By Debbie Miles, General Manager

July is the time we celebrate our nation’s independence. In the midst of apple pies and hot dogs, fireworks and parades, I can’t help but think about the independent streak that inspired groups of farmers around America’s countryside to band together and improve their quality of life.

Aside from President Franklin Roosevelt’s promise of federal aid in the form of lowinterest loans and engineering expertise, rural Americans didn’t have much help in bringing electricity to their homes. They pulled themselves up by their proverbial bootstraps and did it themselves.

This independence not only tends to inspire cooperatives; it’s a guiding principle. The Fourth Cooperative Principle, “Autonomy and Independence,” means that no matter what contracts Ontonagon REA might enter into, we will always remain an independent entity.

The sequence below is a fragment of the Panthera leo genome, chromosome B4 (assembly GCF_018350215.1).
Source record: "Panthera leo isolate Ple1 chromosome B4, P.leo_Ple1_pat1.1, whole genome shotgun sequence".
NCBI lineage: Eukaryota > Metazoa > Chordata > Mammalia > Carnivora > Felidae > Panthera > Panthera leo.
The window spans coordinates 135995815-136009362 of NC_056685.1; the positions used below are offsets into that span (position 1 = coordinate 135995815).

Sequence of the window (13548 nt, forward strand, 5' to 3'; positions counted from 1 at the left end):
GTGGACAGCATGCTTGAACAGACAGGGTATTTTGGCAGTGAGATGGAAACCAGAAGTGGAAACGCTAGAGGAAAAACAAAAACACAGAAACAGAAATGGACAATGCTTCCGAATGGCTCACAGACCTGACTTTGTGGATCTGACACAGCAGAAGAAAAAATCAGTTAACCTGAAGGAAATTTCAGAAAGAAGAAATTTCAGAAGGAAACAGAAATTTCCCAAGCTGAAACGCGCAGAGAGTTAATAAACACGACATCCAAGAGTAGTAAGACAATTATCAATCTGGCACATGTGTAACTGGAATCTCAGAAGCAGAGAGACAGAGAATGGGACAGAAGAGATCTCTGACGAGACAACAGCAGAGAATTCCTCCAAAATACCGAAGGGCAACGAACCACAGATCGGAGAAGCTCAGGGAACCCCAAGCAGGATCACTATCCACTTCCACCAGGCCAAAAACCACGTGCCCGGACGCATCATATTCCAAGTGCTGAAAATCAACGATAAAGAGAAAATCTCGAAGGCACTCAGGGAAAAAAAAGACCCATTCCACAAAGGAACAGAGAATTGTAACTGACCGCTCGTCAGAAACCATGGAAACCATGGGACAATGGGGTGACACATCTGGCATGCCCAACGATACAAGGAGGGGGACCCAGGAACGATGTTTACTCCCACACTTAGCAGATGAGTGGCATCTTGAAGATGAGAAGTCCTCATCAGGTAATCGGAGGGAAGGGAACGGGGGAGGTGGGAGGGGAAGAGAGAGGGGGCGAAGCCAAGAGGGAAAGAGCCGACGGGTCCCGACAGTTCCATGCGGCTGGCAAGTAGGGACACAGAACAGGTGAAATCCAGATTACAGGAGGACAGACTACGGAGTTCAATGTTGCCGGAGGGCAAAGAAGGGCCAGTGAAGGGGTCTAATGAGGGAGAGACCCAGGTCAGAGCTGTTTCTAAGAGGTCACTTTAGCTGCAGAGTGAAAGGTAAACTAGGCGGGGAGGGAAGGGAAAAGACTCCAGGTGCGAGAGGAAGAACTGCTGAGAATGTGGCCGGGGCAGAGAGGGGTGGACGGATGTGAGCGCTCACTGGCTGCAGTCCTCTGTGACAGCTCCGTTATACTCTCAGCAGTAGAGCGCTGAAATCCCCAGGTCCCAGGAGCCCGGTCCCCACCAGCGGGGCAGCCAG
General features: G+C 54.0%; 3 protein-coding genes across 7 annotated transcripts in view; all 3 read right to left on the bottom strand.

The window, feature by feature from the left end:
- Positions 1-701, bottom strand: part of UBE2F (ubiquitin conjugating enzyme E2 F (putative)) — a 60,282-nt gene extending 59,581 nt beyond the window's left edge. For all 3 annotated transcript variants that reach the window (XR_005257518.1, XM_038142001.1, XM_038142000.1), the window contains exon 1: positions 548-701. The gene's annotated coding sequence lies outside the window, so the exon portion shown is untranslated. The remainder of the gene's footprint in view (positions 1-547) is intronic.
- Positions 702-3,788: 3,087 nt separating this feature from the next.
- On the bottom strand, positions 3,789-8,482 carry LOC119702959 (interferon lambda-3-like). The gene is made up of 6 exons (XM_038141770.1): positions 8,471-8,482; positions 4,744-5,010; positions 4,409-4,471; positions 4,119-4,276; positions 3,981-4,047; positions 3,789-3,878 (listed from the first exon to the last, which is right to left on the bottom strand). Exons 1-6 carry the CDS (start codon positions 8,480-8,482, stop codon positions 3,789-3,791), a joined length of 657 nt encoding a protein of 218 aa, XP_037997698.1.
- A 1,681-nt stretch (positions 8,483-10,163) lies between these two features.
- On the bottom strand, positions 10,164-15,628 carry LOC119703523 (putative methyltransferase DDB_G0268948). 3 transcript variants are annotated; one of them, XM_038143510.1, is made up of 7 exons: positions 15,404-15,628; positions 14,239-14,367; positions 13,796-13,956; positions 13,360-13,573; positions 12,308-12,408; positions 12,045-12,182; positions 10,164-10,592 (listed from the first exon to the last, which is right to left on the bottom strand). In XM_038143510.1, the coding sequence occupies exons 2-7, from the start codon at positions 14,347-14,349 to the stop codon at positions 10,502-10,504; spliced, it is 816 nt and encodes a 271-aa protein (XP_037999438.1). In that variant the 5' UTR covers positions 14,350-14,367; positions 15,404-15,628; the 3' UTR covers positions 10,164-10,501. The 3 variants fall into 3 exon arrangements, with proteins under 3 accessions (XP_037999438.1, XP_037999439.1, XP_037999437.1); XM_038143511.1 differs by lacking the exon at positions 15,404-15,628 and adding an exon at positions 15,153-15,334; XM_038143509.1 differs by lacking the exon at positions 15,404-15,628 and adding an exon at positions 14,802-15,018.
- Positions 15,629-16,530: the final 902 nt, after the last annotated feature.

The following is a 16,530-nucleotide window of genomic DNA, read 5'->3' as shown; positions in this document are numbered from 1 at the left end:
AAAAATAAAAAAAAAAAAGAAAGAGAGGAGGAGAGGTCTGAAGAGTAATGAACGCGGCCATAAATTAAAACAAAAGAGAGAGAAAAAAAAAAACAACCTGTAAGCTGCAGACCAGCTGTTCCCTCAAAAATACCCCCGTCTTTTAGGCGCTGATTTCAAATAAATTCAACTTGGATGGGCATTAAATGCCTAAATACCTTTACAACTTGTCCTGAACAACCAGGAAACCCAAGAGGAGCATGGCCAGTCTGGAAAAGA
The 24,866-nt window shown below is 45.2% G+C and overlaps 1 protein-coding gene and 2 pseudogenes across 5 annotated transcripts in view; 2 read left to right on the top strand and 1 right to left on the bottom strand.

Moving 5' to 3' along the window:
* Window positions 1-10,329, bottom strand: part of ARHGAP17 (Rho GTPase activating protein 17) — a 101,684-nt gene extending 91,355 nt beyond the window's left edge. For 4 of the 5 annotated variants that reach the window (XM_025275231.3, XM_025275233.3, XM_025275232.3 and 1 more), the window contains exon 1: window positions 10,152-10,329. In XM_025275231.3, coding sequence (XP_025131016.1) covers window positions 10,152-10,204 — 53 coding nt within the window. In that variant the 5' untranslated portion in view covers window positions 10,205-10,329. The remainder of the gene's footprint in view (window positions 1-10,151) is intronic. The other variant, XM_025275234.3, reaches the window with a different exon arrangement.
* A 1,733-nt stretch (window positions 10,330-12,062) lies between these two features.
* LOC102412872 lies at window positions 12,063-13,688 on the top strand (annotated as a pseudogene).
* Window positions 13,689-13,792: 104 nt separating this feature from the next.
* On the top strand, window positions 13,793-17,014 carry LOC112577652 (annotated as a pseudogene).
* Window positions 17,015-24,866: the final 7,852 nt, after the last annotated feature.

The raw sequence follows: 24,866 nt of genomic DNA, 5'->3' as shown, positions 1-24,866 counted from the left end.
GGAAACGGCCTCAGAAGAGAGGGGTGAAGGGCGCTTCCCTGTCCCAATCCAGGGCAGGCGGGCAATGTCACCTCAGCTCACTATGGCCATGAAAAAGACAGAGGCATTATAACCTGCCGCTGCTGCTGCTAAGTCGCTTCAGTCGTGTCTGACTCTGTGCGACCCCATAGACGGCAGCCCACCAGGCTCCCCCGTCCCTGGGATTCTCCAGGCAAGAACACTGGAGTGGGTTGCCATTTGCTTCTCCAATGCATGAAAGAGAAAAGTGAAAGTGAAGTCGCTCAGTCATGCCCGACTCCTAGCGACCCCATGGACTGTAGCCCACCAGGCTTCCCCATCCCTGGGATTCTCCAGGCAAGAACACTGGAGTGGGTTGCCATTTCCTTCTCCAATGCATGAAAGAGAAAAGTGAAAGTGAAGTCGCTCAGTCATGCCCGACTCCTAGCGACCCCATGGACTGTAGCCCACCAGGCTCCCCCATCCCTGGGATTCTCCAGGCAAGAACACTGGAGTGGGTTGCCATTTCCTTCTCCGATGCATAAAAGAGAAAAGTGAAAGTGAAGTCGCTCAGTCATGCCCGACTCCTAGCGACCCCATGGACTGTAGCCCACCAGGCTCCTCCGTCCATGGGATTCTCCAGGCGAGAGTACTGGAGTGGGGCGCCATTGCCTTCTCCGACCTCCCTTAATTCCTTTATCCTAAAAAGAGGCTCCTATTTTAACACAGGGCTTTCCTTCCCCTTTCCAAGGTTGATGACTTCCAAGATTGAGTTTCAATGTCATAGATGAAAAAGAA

Each year, Ontonagon REA’s annual meeting becomes an independence celebration. You vote for candidates on the board of Ontonagon REA, and we discuss co-op business. We share a meal and have some fun.

Electric cooperatives form a vast network across the country, from coast to coast. Co-op lines are strung in 47 states, serving 42 million people—a different world from 1935, when much of America remained dark. This Fourth of July, as we recognize the hard-fought war that created the United States, I’ll also tip my hat to Ontonagon REA’s founders, who beat incredible odds to make life better for themselves and their neighbors.